In the next step of the present invention method, a glass slide 58 is bonded to the silicon substrate 36 by an adhesive layer 54. The adhesive used for forming layer 54 can be a polymeric-based adhesive and specifically, can be a thermoset-type polymeric adhesive. The glass slide 58 used is similar to those normally utilized in preparing biology samples for microscopic observation. It has a thickness of approximately 0.2 mm. The glass slide 58 prevents any damages that may occur to the top surface 32 of the substrate 36 during a subsequent grinding process for moving materials in a transverse direction of the electronic structure 30.

FIG. 2F shows an enlarged, cross-sectional view of the present invention electronic structure 30 having partially the glass plate 58, the adhesive layer 54 and the silicon substrate 36 removed in a plane transverse to the planar surface 32 of the substrate 36. The grinding or polishing process can be conducted by a mechanical grinding method utilizing a grinding wheel. The grinding process is stopped as soon as the wax-based material appears on the sidewall 40 when observed under an optical microscope which indicates an end point of the grinding process. The cavity 38 is therefore exposed which is still filled with the wax-based material 48 in a newly formed cross-sectional surface 60. It should be emphasized the fact that the characteristic feature to be examined is protected under the wax-based material layer 48 on the sidewall 40 of the cavity 38 is only made possible by the present invention novel method.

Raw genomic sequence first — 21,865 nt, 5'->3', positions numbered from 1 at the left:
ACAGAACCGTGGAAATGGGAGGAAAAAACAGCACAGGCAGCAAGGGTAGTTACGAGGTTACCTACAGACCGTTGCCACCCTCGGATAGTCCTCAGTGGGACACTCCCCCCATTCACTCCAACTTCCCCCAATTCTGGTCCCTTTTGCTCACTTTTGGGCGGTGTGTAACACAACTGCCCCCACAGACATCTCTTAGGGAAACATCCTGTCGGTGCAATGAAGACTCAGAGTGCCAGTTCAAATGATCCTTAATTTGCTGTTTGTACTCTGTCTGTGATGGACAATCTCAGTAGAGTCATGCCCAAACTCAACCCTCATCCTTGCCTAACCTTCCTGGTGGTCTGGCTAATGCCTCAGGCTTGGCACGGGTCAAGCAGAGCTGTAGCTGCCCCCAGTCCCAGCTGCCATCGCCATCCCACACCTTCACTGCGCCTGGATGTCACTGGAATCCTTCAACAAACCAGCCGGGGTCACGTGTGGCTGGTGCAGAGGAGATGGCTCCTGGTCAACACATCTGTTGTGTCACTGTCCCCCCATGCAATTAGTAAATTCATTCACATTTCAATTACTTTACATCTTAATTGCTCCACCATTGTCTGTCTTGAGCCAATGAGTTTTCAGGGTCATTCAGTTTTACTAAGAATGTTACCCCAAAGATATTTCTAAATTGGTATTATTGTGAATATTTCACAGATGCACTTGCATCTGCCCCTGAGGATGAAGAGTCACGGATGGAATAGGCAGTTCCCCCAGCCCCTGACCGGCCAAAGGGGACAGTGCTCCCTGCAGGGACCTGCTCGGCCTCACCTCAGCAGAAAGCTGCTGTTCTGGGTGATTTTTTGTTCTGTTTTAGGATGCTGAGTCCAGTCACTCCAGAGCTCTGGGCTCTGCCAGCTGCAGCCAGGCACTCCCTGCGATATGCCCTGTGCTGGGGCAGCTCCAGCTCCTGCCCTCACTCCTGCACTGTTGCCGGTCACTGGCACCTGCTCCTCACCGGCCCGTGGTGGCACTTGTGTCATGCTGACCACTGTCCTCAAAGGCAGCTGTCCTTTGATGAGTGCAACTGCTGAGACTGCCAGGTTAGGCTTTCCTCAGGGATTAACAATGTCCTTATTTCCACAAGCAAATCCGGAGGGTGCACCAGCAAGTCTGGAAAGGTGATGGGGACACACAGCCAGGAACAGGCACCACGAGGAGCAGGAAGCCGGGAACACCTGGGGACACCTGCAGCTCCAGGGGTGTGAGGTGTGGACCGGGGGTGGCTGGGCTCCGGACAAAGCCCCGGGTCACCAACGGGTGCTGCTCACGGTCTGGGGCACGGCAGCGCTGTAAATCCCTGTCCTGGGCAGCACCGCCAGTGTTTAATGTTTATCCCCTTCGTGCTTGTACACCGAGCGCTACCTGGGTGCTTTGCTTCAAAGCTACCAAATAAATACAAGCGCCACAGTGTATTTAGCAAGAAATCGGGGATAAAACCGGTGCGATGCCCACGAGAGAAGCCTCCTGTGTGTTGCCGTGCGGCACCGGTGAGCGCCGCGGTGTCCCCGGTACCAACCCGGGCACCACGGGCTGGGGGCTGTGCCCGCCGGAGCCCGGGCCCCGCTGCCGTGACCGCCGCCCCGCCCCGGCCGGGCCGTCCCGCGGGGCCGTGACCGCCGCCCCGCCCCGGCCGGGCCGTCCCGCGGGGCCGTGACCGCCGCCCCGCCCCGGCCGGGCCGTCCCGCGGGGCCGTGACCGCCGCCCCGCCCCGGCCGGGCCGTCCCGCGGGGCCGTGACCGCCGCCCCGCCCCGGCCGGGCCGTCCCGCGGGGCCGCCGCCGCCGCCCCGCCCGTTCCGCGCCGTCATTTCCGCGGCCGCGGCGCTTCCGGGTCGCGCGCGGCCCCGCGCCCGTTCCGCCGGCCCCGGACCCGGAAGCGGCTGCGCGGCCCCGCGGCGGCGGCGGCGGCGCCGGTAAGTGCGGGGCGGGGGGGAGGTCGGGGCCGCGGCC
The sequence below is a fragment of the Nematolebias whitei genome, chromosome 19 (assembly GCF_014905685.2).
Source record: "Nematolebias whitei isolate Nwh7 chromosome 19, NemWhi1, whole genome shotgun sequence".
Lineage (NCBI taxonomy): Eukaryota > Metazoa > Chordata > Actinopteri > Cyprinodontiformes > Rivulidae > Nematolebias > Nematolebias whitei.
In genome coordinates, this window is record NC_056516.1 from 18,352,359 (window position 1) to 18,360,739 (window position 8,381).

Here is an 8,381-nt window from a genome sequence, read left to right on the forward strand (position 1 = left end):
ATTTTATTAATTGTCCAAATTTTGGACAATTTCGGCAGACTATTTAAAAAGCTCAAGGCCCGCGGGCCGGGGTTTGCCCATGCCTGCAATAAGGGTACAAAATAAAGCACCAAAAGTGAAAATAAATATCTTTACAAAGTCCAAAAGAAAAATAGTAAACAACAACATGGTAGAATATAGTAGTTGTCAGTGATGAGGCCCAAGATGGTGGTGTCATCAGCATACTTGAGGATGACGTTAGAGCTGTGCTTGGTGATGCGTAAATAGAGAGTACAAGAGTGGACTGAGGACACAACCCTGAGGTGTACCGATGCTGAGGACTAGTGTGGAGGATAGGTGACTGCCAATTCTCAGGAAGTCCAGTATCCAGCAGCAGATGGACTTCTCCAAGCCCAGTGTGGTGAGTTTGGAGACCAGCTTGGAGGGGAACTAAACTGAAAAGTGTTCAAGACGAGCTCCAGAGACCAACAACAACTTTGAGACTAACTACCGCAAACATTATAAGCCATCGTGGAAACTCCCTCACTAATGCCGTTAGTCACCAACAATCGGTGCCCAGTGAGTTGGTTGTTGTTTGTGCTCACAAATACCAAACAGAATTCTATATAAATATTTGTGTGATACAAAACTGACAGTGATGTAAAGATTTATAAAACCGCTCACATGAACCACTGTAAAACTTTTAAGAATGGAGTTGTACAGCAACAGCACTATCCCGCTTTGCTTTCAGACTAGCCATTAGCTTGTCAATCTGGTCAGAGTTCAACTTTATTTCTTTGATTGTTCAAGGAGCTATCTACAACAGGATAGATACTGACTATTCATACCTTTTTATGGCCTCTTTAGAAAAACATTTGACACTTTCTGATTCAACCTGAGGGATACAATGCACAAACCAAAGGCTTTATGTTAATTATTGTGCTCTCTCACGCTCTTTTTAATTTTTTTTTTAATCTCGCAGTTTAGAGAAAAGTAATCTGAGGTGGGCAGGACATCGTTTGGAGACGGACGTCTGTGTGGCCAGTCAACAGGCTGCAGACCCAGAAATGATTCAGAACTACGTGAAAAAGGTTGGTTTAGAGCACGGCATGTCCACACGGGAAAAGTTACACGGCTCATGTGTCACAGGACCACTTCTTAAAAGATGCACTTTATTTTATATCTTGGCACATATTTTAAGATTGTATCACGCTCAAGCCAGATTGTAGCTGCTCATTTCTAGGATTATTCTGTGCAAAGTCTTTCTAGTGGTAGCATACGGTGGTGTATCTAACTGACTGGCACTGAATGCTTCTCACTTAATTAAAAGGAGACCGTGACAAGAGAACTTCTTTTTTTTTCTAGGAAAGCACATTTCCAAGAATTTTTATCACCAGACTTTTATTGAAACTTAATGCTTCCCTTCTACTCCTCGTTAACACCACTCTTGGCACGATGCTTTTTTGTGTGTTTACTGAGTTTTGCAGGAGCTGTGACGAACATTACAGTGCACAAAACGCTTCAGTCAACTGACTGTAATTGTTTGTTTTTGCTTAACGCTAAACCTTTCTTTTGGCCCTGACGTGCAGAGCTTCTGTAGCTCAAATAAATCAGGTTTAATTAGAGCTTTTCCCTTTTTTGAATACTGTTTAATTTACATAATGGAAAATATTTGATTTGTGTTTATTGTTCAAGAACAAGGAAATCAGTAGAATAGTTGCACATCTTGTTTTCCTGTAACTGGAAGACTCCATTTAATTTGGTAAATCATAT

In the final step of the present invention novel sample preparation method, as shown in FIG. 2G, the electronic structure 30 can be immersed in a suitable solvent for removal of the wax-based material 48 from sidewall 40. A suitable solvent can be a hydrocarbon solvent such as acetone. The newly exposed surface 62 of the sidewall 40 is now revealed with its characteristic feature which can be examined under an electron microscope. A suitable electron microscopic method to be used is either a scanning electron microscopy (SEM) method or a transmission electron microscopy (TEM) method. For further examination by TEM at a higher resolution, the structure 30 can be polished on the back side, as shown in FIG. 2H, to a thickness of between 600 Å for observation in a TEM.

The present invention novel sample preparation method has thus been amply demonstrated by the above descriptions and the appended drawings of FIGS. 2A-2G. It should be noted that, while a sample preparation method for electron microscopic examination is illustrated, the present invention novel method can be equally applied to any other microscopic test or any other optical test as long as a characteristic feature to be examined needs to be protected by a protective coating layer. The protective coating layer utilized does not have to be a wax-based material, any suitable material can be utilized as long as it can be easily applied and then removed subsequently by a solvent.

While the present invention has been described in an illustrative manner, it should be understood that the terminology used is intended to be in a nature of words of description rather than of limitation.

Furthermore, while the present invention has been described in terms of a preferred embodiment it is to be appreciated that those skilled in the art will readily apply these teachings to other possible variations of the inventions.

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Classifications
U.S. Classification216/33, 216/52, 216/39, 438/8, 216/85, 216/66, 438/745, 216/60, 438/691
International ClassificationG01N1/32
Cooperative ClassificationG01N1/32, H01J2237/31745
European ClassificationG01N1/32
Legal Events
DateCodeEventDescription
Nov 17, 1997ASAssignment
Owner name: TAIWAN SEMICONDUCTOR MANUFACTURING CO., LTD., TAIW
Free format text: ASSIGNMENT OF ASSIGNORS INTEREST;ASSIGNOR:LEE, CHUNG;REEL/FRAME:008885/0908
Effective date: 19971016
Sep 26, 2003FPAYFee payment
Year of fee payment: 4
Oct 15, 2003REMIMaintenance fee reminder mailed
Aug 29, 2007FPAYFee payment
Year of fee payment: 8
Aug 31, 2011FPAYFee payment
Year of fee payment: 12